Manufacturing custom substrates was also considered as a possibility. At the time, we would compete with Silcon on Insulator (SOI) and LTCC technology, as well as other passive silicon efforts in existence or previously developed, and System in a package offerings from the traditional semiconductor packaging companies. Selling substrates was viable, but did not leverage the full capabilities of the company.

    Once we tested the market for the various possible business models, we realized the value of the business had to leverage all the technology under hand, but that sale of a differentiated product would be the only way to leverage the technology to maximize returns. We embarked in several product prototypes, over the year and a half that I was there. A Bluetooth module and a SDRAM memory integration project were quickly followed by an innovative GPS the size of a fingernail. Later, the company built its success on a WiFi SDIO card combination module.

    The strategy proved right. Modules were to be sold as commercial assembled and tested components, and software value added, applications support, would provide the end user with valued differntiation. This strategy was applied in the WiFi module manufactured later by Sychip and rebranded by Sandisk and others. Much press is available on this product on the web.

    Flip Memory example

    BGA Flip Chip techniques allowed an alternative to stacked die package assemblies and POP packages.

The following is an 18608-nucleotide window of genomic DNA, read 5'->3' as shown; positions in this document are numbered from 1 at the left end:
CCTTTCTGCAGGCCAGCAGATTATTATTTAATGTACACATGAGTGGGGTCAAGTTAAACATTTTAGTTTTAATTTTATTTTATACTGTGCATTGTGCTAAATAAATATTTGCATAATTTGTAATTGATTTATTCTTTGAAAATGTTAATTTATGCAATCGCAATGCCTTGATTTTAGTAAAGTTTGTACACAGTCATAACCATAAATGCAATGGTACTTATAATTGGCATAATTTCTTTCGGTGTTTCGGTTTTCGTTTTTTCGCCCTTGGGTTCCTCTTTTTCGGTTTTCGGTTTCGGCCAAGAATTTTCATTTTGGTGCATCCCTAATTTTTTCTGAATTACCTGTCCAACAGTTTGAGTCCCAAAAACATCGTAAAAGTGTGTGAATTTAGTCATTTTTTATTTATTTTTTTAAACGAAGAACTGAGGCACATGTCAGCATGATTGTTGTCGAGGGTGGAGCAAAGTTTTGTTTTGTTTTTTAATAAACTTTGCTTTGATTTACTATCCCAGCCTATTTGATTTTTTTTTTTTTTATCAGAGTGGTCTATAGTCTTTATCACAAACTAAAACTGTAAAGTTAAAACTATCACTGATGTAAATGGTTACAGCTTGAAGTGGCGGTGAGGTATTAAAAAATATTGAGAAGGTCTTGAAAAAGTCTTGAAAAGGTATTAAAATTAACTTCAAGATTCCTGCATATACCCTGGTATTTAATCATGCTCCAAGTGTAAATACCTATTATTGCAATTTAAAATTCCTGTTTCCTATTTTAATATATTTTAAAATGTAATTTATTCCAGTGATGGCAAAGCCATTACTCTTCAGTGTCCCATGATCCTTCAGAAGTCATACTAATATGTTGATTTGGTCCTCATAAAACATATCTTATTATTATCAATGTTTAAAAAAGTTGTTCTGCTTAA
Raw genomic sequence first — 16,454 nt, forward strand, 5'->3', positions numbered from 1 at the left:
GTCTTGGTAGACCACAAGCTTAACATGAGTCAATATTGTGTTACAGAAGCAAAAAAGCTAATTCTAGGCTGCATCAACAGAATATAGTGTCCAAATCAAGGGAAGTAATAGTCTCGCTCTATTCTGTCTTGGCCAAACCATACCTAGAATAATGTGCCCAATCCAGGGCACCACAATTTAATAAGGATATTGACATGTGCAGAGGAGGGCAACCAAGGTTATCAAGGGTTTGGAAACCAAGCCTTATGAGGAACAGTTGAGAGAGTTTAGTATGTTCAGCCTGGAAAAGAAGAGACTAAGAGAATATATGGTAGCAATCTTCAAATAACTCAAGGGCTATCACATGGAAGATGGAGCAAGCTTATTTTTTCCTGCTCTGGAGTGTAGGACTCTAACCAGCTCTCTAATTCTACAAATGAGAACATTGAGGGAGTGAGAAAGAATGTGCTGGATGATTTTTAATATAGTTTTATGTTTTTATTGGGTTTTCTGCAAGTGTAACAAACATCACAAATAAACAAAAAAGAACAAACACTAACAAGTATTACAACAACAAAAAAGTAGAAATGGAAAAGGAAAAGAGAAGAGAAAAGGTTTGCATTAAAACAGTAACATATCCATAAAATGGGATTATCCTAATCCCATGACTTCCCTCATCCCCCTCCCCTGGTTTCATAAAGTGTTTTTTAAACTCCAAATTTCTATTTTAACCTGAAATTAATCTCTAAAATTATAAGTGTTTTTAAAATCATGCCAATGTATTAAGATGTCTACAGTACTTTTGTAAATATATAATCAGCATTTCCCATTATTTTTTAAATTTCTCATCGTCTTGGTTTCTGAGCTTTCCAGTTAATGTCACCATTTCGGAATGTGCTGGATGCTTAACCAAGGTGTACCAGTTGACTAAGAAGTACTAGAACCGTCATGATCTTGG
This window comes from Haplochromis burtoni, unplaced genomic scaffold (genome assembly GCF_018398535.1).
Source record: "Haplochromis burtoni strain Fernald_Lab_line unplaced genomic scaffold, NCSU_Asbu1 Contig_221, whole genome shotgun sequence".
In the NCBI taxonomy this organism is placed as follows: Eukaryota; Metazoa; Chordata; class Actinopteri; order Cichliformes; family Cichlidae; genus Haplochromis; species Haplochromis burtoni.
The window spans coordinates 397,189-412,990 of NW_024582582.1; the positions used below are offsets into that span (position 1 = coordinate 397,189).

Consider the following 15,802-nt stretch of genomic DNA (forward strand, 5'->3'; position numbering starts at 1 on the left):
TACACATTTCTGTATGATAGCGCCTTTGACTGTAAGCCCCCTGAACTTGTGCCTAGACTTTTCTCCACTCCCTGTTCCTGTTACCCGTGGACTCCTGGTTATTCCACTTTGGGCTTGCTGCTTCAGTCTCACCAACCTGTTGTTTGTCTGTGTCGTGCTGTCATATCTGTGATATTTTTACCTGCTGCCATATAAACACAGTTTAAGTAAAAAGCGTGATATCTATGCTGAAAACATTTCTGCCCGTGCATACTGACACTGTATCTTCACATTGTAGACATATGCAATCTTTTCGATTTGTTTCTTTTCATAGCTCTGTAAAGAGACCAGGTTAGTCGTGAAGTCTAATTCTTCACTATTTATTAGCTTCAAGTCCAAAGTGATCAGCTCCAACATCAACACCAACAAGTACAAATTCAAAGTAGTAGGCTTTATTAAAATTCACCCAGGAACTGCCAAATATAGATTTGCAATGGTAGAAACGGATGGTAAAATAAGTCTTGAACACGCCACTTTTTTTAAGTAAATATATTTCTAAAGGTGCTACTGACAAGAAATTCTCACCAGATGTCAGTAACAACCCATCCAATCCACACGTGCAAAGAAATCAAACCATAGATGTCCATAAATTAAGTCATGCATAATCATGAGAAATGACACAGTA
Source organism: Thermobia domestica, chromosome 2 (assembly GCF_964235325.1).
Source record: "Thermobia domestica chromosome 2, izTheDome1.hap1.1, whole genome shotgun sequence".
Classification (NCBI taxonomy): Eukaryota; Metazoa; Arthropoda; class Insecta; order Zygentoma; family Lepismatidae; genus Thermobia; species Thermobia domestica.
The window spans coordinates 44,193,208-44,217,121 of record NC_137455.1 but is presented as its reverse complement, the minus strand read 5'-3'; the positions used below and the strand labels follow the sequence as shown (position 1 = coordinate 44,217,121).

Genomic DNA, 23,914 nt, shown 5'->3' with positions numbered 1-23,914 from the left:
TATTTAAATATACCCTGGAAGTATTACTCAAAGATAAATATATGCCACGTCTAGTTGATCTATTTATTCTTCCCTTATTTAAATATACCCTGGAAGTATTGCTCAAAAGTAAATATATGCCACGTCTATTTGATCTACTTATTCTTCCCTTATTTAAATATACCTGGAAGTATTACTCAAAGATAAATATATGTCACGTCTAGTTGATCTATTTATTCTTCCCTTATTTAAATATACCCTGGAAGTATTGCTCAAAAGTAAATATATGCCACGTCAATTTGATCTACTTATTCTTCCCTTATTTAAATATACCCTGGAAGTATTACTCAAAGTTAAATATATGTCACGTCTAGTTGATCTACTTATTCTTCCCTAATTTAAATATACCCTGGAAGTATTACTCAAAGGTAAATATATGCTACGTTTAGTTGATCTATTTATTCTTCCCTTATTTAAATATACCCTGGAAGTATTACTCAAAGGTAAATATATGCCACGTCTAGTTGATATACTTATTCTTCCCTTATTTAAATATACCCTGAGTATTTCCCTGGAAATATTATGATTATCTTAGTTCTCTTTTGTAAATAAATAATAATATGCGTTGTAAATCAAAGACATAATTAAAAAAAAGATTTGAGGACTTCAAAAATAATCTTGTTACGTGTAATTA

GPS module world's smallest

    A First for the times, the GPS module included all the components needed for a fully functional unit, into a single 10mmx 11mm module excluding the antenna

    RF test wafer

    An integrated Passives test wafer comprising of Resistors, Capacitors, and Inductors. These components allowed for a very high density of integration and competed effectively against discrete components for assembly area and volume.

    Any wafer can be processed and metallization added to create interconnections on polyimide or other insulating material suitable for semiconductor or packaging processing. The bond pads are rerouted to a matrix of solder balls which can be used to test the IC and also become the assembly mechanism.

    This wafer scale apporach is common today, especially in power amplifier and RF devices. By eliminating the wirebond ffound in packages, a much lower inductance can be achieved if the routing is done judiciously. This lower inductance translates into increase in performance or power savings.

    Rerouting IC to Under Bumb Metal


    Rerouted SDRAM

    This SDRAM memory was rerouted for eventual flip chip assembly. THe same principles that apply to RF apply to the ability to achieve higher speeds in a device through lower inductance. This also results in power reduction

    Memory Module

    Memory chips could be flipped and integrated onto a baseband device